1

Configuring a systemd service with PrivateTmp=true leads to the fact that the service uses a private tmp directory. Instead of /tmp such a service will use a directory like that:

/tmp/systemd-private-94ebb0a353a34259b6c794fe503c35f8-colord.service-Rb11Zg/tmp

While 94ebb0a353a34259b6c794fe503c35f8 is the boot ID (/proc/sys/kernel/random/boot_id), what is the six characters long ID after service-? In which file is it stored?

1
  • That random string of 6 character looks very much like the suffix that mkdtemp() adds to make a unique temporary name, so I'd assume that's exactly what it is. I'll check the systemd source and post an answer if my suspicion is right. – TooTea Oct 19 '20 at 12:13
2

The six random characters at the end of the systemd-private directory name are only there to guarantee that the directory name is unique and doesn't conflict with any existing directories when it is created. As of systemd v245, this is set up in setup_one_tmp_dir() in src/core/namespace.c. That function calls mkdtemp() to create a unique temporary directory, and mkdtemp() generates the random suffix to guarantee uniqueness.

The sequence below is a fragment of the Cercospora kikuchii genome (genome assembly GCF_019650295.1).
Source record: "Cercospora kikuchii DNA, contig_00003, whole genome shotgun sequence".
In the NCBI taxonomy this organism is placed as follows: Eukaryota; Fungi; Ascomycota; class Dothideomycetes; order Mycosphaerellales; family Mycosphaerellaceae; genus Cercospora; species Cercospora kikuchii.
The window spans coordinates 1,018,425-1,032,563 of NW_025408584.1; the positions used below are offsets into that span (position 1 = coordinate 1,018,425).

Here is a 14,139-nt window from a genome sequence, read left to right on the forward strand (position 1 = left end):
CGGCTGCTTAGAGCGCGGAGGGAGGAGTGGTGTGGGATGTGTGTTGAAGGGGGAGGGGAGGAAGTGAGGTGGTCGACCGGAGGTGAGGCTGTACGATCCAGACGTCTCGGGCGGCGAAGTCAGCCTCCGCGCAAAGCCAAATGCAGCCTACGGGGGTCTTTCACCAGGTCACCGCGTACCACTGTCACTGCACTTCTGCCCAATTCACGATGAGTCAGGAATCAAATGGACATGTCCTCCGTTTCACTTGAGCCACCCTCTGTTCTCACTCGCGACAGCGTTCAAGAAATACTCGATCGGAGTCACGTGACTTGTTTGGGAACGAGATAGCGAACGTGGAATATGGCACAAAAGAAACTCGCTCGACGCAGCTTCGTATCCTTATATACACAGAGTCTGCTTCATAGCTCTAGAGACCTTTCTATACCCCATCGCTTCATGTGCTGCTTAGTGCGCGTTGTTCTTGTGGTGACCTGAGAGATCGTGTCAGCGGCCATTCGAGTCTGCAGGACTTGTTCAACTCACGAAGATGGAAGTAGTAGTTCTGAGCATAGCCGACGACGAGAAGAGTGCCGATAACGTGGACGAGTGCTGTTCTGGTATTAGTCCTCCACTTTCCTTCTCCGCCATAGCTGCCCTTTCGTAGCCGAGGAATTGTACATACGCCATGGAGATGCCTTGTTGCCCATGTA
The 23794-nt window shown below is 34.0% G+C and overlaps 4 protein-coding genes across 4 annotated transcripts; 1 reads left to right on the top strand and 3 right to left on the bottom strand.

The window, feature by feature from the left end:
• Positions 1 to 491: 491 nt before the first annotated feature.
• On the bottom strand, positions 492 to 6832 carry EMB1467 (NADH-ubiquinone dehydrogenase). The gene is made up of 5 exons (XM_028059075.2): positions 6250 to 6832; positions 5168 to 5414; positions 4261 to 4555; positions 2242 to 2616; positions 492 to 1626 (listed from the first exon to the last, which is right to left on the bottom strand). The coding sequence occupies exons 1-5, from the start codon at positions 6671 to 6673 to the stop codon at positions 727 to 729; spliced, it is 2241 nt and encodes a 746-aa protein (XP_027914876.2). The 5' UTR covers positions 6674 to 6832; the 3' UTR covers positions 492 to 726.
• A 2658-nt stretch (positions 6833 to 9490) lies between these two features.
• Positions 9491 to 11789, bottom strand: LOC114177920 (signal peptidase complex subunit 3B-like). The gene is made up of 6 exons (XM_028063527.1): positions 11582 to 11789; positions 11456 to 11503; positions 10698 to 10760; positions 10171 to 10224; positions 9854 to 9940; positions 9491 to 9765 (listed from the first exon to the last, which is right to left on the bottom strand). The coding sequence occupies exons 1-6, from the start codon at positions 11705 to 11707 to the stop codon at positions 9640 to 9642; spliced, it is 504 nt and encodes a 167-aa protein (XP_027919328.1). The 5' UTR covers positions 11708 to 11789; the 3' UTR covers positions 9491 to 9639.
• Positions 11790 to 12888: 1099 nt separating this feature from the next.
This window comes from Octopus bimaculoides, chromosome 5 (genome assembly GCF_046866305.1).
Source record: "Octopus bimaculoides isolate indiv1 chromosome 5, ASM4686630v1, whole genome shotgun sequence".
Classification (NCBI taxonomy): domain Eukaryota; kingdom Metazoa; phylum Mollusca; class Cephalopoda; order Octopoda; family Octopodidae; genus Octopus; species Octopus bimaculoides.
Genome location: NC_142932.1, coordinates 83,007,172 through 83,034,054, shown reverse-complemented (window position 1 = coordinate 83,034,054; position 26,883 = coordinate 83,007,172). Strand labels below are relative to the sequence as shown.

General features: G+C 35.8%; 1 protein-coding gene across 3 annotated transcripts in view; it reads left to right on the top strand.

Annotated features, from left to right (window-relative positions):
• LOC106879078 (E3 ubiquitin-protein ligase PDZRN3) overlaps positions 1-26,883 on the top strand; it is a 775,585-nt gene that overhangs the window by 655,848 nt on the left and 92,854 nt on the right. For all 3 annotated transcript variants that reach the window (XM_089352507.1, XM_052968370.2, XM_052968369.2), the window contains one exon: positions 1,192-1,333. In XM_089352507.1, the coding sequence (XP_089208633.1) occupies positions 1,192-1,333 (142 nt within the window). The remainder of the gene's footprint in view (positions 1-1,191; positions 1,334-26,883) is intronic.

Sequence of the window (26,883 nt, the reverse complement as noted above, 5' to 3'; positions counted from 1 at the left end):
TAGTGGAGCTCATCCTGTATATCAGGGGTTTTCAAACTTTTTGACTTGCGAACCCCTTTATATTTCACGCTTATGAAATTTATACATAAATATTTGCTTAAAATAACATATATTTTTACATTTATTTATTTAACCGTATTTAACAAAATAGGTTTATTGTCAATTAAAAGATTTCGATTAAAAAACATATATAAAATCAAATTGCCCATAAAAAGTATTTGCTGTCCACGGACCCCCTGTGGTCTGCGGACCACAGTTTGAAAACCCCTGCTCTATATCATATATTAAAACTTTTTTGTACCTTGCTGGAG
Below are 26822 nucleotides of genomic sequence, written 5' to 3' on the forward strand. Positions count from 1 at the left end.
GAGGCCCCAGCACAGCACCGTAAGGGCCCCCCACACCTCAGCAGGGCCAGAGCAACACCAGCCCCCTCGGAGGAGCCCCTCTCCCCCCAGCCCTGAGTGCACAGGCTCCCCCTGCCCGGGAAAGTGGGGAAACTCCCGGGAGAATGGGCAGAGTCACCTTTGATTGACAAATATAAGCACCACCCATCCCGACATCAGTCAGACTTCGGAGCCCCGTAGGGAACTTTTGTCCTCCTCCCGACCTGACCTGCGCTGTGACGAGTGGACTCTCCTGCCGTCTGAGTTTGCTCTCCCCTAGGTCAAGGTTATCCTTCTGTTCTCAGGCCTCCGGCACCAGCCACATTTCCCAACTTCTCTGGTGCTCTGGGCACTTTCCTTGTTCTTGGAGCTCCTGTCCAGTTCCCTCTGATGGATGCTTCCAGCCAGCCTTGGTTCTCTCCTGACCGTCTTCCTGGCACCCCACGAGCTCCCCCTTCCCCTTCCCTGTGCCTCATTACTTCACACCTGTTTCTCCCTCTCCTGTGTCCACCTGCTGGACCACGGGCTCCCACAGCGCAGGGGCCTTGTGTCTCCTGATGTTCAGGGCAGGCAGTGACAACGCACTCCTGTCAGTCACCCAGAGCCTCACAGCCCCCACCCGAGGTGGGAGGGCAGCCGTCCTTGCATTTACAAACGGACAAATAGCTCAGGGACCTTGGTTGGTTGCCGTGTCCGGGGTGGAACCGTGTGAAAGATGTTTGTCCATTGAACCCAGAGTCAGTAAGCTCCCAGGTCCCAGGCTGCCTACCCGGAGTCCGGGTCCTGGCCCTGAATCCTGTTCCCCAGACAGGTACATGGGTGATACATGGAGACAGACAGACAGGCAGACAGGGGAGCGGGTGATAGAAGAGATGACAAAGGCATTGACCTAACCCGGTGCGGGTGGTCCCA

I haven't found a way to extract the current temporary directory path for a given unit directly from systemd, but if you really need it, you can get that information in these two steps:

  • Run systemctl show some.service -p MainPID and extract the PID (or obtain the PID of any one process in the unit in some other way)
  • Search /proc/ThePID/mountinfo for the mount you're interested in (/tmp or /var/tmp) and extract the path from there.

Note that you only need to do this if there's more than one systemd-private directory for a machine-unit combination present. That is in itself a rare occurence, because systemd removes these directories for units that stop running for any reason. Of course, someone could go and create a systemd-private directory to confuse you, so don't just do systemd-private-$bootID-some.service-* when security is a concern.

Your Answer

By clicking “Post Your Answer”, you agree to our terms of service, privacy policy and cookie policy

Not the answer you're looking for? Browse other questions tagged or ask your own question.